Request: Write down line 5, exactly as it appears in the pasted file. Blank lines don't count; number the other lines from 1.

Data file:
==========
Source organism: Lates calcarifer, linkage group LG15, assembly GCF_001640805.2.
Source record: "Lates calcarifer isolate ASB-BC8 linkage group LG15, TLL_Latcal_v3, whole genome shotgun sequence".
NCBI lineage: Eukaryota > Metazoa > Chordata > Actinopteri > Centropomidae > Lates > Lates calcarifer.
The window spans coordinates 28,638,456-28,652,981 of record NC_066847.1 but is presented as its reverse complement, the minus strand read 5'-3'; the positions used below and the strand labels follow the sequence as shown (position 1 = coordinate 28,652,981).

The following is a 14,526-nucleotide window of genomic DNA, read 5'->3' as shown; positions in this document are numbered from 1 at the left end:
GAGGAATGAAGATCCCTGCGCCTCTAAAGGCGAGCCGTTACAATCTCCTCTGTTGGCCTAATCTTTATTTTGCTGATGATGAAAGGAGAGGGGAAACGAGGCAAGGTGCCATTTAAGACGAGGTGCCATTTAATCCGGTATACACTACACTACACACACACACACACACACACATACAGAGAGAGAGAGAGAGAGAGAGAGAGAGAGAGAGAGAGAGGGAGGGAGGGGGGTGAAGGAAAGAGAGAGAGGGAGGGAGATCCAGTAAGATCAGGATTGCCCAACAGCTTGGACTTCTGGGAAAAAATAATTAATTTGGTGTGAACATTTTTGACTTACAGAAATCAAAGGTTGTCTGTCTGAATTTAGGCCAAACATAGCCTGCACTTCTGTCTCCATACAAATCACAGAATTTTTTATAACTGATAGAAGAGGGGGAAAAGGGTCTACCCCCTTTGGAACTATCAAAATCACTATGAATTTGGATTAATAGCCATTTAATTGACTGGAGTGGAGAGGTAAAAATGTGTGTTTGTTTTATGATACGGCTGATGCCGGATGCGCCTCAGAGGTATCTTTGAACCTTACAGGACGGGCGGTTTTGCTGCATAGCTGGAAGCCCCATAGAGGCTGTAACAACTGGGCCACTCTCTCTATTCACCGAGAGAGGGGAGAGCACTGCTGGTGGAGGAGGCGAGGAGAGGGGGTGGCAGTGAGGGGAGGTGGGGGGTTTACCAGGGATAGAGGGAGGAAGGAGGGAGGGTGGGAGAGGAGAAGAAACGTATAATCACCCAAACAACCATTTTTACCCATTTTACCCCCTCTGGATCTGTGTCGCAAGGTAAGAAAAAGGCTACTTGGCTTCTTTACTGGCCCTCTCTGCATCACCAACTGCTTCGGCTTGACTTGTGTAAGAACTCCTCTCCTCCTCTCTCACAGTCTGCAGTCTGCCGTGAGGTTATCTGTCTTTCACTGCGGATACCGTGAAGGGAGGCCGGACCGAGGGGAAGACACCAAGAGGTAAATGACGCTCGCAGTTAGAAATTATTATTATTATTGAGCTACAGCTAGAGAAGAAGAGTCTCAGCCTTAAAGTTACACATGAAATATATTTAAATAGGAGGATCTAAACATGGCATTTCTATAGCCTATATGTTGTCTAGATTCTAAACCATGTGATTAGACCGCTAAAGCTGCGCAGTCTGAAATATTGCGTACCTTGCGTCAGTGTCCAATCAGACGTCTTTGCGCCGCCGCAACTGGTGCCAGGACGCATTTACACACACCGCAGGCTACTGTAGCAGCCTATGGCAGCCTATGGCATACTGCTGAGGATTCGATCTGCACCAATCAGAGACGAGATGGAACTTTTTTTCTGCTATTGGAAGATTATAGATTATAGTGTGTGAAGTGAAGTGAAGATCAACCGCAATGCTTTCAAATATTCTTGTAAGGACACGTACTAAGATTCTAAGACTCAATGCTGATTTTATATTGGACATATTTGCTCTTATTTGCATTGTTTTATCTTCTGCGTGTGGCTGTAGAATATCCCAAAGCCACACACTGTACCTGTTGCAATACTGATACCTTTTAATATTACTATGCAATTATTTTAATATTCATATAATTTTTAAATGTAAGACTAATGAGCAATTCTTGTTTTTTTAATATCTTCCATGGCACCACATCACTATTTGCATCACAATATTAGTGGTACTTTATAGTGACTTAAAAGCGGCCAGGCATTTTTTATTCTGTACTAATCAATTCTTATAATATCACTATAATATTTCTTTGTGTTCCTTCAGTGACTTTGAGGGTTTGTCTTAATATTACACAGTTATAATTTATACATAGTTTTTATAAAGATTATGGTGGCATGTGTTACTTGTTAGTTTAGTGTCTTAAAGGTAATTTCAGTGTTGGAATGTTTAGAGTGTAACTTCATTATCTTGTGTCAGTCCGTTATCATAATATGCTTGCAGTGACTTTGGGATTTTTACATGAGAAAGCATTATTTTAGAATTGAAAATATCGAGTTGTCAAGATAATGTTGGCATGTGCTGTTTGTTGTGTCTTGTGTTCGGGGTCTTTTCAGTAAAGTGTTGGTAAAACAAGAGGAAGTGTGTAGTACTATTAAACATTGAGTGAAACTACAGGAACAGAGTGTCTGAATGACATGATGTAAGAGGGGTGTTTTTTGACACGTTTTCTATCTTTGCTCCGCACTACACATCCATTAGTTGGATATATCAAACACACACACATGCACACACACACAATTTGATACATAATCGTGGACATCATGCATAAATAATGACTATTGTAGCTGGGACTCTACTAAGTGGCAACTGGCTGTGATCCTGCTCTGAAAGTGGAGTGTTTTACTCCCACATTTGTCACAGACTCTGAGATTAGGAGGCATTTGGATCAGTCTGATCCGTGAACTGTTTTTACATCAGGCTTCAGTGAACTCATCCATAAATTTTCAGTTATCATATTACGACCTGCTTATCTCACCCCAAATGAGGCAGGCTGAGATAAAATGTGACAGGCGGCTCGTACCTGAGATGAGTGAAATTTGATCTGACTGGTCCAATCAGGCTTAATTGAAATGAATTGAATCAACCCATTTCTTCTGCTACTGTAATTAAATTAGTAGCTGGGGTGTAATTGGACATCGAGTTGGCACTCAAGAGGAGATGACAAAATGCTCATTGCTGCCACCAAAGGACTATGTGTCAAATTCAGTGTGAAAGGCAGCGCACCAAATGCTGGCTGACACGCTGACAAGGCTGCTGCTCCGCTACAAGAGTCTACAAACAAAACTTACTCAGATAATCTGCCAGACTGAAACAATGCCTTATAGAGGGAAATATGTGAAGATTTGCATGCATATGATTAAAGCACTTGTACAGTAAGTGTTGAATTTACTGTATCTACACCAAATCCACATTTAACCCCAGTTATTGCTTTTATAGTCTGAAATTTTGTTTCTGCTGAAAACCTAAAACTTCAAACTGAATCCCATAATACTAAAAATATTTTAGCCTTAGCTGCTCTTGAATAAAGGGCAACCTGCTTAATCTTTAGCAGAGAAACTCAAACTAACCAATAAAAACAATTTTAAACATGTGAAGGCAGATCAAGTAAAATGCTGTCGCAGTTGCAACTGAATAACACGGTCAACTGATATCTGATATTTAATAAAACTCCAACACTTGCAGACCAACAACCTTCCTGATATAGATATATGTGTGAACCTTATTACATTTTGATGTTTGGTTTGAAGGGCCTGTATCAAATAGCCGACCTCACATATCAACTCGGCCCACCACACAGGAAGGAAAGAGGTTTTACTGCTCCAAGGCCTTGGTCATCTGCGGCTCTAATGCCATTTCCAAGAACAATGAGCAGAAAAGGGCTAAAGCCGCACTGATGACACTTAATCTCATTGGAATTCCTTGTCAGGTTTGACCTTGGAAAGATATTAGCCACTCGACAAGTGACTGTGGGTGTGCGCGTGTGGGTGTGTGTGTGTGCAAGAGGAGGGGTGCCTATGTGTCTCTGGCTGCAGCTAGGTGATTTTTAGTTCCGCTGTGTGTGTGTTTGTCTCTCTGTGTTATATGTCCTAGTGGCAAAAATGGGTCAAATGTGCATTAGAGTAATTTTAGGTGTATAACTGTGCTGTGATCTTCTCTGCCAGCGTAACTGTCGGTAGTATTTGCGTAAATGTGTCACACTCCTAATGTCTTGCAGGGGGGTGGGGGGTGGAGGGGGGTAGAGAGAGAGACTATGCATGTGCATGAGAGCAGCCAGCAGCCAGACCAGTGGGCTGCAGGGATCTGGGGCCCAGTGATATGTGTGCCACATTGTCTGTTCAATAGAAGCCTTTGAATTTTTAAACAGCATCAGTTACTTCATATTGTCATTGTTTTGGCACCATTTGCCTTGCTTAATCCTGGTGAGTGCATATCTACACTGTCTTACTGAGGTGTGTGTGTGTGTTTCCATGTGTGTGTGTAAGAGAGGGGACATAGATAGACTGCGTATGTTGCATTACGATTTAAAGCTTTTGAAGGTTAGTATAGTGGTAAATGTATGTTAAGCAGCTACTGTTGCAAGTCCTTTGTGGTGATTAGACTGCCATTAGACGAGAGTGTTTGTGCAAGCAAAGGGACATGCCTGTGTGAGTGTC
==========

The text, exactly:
The following is a 14,526-nucleotide window of genomic DNA, read 5'->3' as shown; positions in this document are numbered from 1 at the left end: